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Is the UK's aviation policy up in the air?

Deborah McGurran
Political editor, East of England

image copyrightBAA/PA WIRE
image captionOpinion is divided about the merits of having a new runway at Heathrow Airport

So where does the government's long-awaited aviation policy announcement leave us?

In many respects the answer is "confused".

Ministers don't feel confident enough to start a debate on extra runways at the moment and that has annoyed many in the business community and the aviation industry.

"This is fiddling while Rome burns," says John Strickland, a respected aviation consultant.

"Putting off until the autumn any consultation on extra runway capacity simply puts more pressure on existing infrastructure and leaves the UK further behind its competitors, not only in Europe, but the Middle East."

"The government has spent years working on a strategy for UK aviation, so the fact there'll be yet more delays beggars belief," says Cheryl Smart from the Bedfordshire Chamber of Commerce.

"Businesses are tired of indecision and equivocation on aviation."

Spare capacity

But in other respects we do have a clear idea of what the government is expecting of the region's airports in the short term.

It wants to make more use of their existing capacity and it's going to do what it can to help.

This week's policy statement announced a consultation on easing the night flying regime at Stansted Airport.

image copyrightPA
image captionThe government wants to enable foreign carriers to stop off en route to pick up passengers

The government also wants to relax the rules so that foreign carriers en route to other countries will be allowed to stop off at Stansted or Luton to pick up passengers.

There's also talk about identifying ways of improving rail connections with the two airports.

The news has been welcomed by Stansted Airport: "This policy highlights the need to use existing spare runway capacity," says a spokesman.

"Stansted is currently at 50% capacity, with permission to grow to 35m passengers on its single runway.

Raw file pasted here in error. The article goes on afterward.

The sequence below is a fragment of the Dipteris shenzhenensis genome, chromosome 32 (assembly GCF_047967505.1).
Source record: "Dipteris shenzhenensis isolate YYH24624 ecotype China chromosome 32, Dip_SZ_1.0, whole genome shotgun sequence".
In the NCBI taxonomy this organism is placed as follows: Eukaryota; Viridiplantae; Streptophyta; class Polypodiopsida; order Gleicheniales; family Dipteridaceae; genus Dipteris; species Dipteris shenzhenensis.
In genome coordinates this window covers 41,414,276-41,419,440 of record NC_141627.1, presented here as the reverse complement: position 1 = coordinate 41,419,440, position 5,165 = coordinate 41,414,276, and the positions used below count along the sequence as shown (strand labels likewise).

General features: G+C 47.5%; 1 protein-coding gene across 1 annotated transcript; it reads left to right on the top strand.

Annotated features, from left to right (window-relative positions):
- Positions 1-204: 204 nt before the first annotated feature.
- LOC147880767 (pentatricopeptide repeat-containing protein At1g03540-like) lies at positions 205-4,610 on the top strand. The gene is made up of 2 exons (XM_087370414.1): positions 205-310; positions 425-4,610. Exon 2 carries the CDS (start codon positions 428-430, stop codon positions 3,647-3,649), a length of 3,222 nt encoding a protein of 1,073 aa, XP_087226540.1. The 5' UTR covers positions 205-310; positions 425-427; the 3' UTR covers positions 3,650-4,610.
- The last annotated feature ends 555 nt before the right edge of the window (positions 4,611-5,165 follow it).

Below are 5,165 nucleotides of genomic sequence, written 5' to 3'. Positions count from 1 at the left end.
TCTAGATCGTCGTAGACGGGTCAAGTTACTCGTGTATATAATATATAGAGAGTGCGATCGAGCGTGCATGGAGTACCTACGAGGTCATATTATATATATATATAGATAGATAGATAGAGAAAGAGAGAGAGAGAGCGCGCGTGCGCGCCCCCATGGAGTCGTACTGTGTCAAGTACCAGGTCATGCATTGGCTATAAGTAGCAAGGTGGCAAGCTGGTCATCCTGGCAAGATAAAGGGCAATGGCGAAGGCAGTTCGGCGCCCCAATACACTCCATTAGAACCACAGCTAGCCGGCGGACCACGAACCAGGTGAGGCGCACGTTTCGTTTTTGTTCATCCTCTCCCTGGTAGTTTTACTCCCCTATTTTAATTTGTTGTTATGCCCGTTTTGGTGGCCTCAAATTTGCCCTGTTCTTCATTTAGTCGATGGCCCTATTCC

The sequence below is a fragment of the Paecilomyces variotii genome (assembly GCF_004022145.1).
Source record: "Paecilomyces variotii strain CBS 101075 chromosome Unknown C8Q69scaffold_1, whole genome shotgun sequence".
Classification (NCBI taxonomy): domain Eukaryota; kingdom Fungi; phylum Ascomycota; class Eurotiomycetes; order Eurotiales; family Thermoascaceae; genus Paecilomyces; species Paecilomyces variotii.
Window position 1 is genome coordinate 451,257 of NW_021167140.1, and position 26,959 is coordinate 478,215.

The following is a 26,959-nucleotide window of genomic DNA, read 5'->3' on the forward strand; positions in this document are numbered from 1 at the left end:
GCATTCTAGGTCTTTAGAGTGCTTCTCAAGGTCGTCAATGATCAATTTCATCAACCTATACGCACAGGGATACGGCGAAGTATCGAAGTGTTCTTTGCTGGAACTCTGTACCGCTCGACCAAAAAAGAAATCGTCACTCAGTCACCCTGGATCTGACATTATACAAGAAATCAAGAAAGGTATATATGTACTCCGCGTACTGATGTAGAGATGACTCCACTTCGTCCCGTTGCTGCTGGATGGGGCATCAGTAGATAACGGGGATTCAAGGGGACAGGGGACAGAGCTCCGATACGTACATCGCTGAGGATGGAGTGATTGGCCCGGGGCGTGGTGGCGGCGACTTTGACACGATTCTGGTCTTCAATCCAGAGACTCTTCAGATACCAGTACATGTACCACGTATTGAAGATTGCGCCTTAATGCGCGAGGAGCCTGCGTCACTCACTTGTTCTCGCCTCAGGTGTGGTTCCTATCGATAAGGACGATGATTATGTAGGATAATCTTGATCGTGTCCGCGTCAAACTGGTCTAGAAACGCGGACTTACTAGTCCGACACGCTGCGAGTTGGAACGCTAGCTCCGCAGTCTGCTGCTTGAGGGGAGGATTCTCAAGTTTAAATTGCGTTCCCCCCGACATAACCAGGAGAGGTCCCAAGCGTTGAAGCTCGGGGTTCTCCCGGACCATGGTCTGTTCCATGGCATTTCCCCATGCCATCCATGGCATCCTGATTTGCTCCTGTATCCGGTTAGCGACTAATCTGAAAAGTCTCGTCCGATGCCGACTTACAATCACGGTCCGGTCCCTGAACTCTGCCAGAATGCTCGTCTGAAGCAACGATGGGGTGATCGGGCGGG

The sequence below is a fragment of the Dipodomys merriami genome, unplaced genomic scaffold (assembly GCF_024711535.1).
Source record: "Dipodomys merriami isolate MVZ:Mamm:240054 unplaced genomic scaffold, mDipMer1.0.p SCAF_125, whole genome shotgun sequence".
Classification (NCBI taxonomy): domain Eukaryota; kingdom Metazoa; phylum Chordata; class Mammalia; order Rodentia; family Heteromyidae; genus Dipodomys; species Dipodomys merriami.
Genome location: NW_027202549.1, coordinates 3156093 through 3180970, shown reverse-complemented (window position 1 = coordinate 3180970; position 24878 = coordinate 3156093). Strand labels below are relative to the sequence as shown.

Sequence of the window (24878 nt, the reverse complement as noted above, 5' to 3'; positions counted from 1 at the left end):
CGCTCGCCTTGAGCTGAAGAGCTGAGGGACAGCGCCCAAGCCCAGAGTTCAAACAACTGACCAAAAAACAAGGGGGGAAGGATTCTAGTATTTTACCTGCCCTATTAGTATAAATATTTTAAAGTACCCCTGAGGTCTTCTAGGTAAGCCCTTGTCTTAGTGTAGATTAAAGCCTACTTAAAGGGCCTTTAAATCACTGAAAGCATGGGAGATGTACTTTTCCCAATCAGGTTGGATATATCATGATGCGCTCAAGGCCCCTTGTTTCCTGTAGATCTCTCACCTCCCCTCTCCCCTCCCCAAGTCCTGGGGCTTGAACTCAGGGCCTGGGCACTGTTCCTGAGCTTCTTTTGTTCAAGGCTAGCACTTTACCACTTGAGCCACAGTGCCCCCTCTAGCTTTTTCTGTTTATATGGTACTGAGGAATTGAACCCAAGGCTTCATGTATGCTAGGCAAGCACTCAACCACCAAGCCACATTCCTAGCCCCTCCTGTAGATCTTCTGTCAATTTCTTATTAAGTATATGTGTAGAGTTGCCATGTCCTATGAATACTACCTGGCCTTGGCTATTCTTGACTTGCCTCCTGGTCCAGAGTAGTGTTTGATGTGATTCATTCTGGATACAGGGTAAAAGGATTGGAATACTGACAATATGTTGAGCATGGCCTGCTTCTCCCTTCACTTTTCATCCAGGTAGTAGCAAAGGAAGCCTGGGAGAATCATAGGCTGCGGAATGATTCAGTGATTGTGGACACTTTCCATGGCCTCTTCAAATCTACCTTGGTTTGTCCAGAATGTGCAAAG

"By utilising this spare capacity and with enhanced rail links we can help meet demand for point-to-point air travel in the south east."

But what about extra runway capacity?

Apparently there is "a broad consensus on the importance of maintaining the UK's excellent connectivity, over the long term, but no agreement on how to do this".

New runways?

The transport secretary recently told us "something big and bold" is needed to address the long-term problem.

The announcement is anything but; her call for evidence - a kind of consultation - has been delayed.

The Conservative Party went into the last election promising no new runways in the south east. It's now becoming very clear that views are changing.

Last month Mayor of London Boris Johnson called for a second runway at Stansted and this week's report from the Conservative Free Enterprise Group called for at least one new runway at Heathrow.

The MP for South West Norfolk, Elizabeth Truss, has become the first local MP to support building at Stansted.

"As Heathrow is a hub airport there has to be more runways there," she says.

"I think we also need expansion of airport capacity around the country and in my view, if the private sector is prepared to put up the funds then we should also see expansion at Stansted."

She accepts that new runways anywhere will upset people but says there's no alternative.

"We would stagnate economically. We've got to think about the economic consequences."

The campaign group Stop Stansted Expansion says: "Future aviation policy must be built around quality of life and climate change considerations.

"The government should not pander to the vested interests of the aviation industry. We expect the prime minister to honour his promise to be the 'greenest government ever'."

The debate has already started; the industry just wishes the government would formally begin discussions.

"Aviation is a fundamental part of the 21st Century," says John Strickland.

"We really need to grasp the nettle."